Now to answer the main question, by putting everything into perspective from both Bahá’í and Pagan contexts, I wear the pentacle or Haykal because:

  • It is the symbol of unity between Bahá’ís and Neo-Pagans, and hence, between revelation-based and nature-based religions.  Therefore, I practice and promote the Bahá’í principle of religious unity.
  • The pentagram (Haykal) represents the male, and the circle (Dá’irah) female.  Therefore, I practice and promote the Bahá’í principle of gender equality.
  • The pentagram as a whole represents Earth, and the circle unity and universality.  Hence, global unity and the Earth as one country and entity.  Also, this manifests humanity’s love for Earth.  Therefore, I practice and promote the Bahá’í teachings of cosmopolitanism.
  • The pentagram as a whole represents man, and the circle unity.  Therefore, I practice and promote the Bahá’í principle of oneness of humanity.
  • The pentagram is everything that Bahá’u’lláh has explained in His Súratu’l-Haykal, and that it symbolizes the Manifestation of God as the temple and sanctuary.
  • The pentagram represents the physical temple or Mashriqu’l-Adhkár, and the circle the universe, i.e. humanity.  Thus, the temple unites humanity, and it is the place for humanity to receive protection and peace.
  • The pentagram represents the Manifestation of God, and the circle the universe.  Therefore, the Manifestation of God is the center of the universe, the Qiblah.
  • The pentagram is reaffirmed by `Abdu’l-Bahá’ as symbolizing the Manifestation of God.  He put 2 Haykals in His design of the Ringstone Symbol to represent Bahá’u’lláh and the Báb.
  • `Abdu’l-Bahá’ clarified that the Manifestation of God and the Mashriqu’l-Adhkár represent each other, and that the Manifestation of God is the real divine temple, of Whom the Mashriqu’l-Adhkár is the symbol and expression.  Therefore, the word “Haykal” can be used as the common term for both the Manifestation of God and the Mashriqu’l-Adhkár, as they both are “collective centers”.
  • The pentagram may represent the 5 realms of existence in Bahá’í cosmology, which Bahá’u’lláh explains in more detail in His Lawḥ-i-Kullu’ṭ-Ṭa‘ám.
  • The pentagram may represent the 5 divisions of the spirit, as explained by `Abdu’l-Bahá’.
  • The numerical value of the letter Há’ is 5, and the pentagram is a 5-pointed star.  The words “Haykal”, “Huwiyyah” and “Háhút” all begin with the letter Há’, and that the word Haykal refers to the pentagram, the Manifestation of God, and to any physical temple.  Both words “Huwiyyah” and “Háhút” have to do with God’s unknowable Essence.  Also, among the spiritual meanings of the letter Há’ is the symbol of the Essence of God.  Therefore, the pentagram or Haykal may overall represent Quintessence.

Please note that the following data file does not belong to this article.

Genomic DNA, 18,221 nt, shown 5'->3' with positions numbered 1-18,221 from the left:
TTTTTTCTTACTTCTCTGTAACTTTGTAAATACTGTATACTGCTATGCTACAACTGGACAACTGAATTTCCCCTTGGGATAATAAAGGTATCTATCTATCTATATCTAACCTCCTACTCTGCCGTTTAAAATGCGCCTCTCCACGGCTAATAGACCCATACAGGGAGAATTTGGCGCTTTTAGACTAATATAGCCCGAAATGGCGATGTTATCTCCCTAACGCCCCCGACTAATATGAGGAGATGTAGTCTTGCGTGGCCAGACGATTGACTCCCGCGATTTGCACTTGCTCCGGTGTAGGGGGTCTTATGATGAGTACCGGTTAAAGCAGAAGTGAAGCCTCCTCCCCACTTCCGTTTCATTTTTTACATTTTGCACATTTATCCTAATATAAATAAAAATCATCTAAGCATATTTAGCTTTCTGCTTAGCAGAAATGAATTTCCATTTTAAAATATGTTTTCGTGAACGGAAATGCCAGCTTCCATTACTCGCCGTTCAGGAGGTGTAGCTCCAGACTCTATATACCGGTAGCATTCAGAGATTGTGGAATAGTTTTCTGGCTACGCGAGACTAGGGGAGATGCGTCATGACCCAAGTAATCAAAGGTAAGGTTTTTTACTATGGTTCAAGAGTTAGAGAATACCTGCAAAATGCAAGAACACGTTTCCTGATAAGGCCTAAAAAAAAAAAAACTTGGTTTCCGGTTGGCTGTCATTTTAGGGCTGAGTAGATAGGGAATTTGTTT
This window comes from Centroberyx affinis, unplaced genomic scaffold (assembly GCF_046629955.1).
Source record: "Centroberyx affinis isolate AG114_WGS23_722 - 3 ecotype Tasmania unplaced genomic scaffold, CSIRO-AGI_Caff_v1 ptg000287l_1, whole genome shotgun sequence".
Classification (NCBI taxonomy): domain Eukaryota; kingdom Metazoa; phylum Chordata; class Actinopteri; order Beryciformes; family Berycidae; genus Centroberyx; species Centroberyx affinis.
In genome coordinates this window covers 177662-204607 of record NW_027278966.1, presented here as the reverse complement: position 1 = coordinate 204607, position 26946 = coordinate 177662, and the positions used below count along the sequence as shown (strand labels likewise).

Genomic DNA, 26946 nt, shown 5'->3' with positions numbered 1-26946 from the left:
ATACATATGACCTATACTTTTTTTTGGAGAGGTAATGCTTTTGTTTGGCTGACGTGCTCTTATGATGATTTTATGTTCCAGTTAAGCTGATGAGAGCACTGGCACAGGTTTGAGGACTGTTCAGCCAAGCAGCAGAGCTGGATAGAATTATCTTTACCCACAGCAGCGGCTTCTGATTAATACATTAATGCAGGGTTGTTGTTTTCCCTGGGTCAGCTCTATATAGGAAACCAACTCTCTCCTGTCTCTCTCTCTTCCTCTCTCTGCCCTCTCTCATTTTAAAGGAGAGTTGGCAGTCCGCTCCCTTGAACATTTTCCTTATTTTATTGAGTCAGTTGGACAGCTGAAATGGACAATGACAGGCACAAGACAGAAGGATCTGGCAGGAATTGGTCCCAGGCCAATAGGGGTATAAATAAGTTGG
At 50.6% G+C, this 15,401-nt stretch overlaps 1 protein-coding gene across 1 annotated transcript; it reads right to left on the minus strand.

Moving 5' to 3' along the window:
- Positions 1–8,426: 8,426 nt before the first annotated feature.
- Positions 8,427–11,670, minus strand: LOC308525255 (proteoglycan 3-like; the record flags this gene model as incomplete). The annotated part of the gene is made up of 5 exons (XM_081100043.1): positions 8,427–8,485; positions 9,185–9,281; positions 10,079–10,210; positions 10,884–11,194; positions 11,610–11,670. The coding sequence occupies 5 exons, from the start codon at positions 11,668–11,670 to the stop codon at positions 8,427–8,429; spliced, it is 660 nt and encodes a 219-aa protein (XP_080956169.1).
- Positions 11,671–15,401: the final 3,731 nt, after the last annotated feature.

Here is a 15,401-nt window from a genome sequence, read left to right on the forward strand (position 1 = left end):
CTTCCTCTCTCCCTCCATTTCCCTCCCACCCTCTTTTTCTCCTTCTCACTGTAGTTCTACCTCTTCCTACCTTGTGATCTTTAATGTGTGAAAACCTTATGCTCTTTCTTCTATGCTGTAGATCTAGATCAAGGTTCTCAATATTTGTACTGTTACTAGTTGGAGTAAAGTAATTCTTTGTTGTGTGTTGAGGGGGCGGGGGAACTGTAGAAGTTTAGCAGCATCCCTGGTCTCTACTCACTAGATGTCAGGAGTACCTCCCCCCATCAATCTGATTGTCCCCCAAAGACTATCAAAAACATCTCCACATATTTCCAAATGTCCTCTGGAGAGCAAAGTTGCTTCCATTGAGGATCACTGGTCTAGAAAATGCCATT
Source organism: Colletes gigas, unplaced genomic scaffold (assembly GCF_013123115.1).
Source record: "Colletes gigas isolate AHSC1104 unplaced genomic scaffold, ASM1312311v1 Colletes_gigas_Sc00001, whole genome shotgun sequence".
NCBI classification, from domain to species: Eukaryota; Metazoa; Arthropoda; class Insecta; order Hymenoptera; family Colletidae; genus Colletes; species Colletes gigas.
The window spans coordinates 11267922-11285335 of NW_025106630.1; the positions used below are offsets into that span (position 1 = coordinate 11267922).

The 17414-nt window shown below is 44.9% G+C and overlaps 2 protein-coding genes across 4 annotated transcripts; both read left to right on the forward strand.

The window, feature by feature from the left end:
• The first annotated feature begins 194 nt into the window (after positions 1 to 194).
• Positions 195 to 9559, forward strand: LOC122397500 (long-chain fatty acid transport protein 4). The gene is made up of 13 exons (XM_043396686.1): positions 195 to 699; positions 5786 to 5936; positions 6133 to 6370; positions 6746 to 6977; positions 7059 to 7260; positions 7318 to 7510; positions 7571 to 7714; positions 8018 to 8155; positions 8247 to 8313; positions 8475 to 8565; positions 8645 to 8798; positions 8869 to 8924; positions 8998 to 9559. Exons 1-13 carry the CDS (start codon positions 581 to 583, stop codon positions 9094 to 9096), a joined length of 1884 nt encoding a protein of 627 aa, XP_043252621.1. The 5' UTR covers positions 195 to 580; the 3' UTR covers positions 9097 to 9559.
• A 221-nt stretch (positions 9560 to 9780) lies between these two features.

• The Haykal may represent the 5 Intercalary Days, of the Badí‘ calendar, during leap years.  Hence, those days are called the Ayyámu’l- Há’ (the Days of Há’).
  • The Haykal represents the Middle Way, the path to liberation and of wisdom.
  • The Haykal symbolizes perfect balance because 5 is the most balanced single-digit number between 1 and 9 as it is right in the middle.
  • The pentagram represents the 5 elements of nature, and the circle symbolizes unity, wholeness, interconnectedness and universality.  Therefore, the pentacle or Haykal represents and promotes a relationship of unity with nature.
  • The pentagram represents the 5 senses, and the circle unity.  Therefore, the pentacle symbolizes unity of the senses, and, hence, conscience.
  • The pentacle represents the higher self of human nature.
  • The Haykal had been recognized and reaffirmed as the symbol of the Faith of God by the Báb, Bahá’u’lláh, `Abdu’l-Bahá’, and Shoghi Effendi.  Also, the Haykal is equally recognized by the Universal House of Justice.  So, that’s 13 people in total.  They are all Authorities of the Faith.  That’s pretty interesting because the numerical value of the word “Haykal” is 65, and that number divided by 13 gives you 5.  Therefore, it is an authentic and a lawful symbol.

And what about the 9-pointed star or nonagram?  The 9-pointed star is also called the Star of Goliath (  I find this pretty interesting.  Goliath was the arch-enemy of David, and was killed by him.  The Star of David represents Judaism, a religion recognized by the Bahá’í Faith.  I wonder whom did the 9-pointed star represent during David’s time.  Most probably Goliath’s followers.  As mentioned  earlier, the 9-pointed star is NOT the symbol of the Faith, it is NOT a part of the Bahá’í teachings either, and that it didn’t come from any authoritative Bahá’í sources, but from some ordinary individual Bahá’ís.  Therefore, I reject the 9-pointed star as it’s unauthentic and invalid.

I’d be very happy when the Haykal is reinstated as the official symbol, and totally replacing the 9-pointed star.  Pentagrams rock and rule!


One Response to “The Pentagram (or Haykal) as the Symbol of the Bahá’í Faith”

  1. Blood-Ink-Diary Says:

    Stunning piece, dear Sharjil ! And, why have you not written much since then??
    Let me know how you are doing in UAE! We all miss you in TO!
    Note my new email address in this comment box – write to me!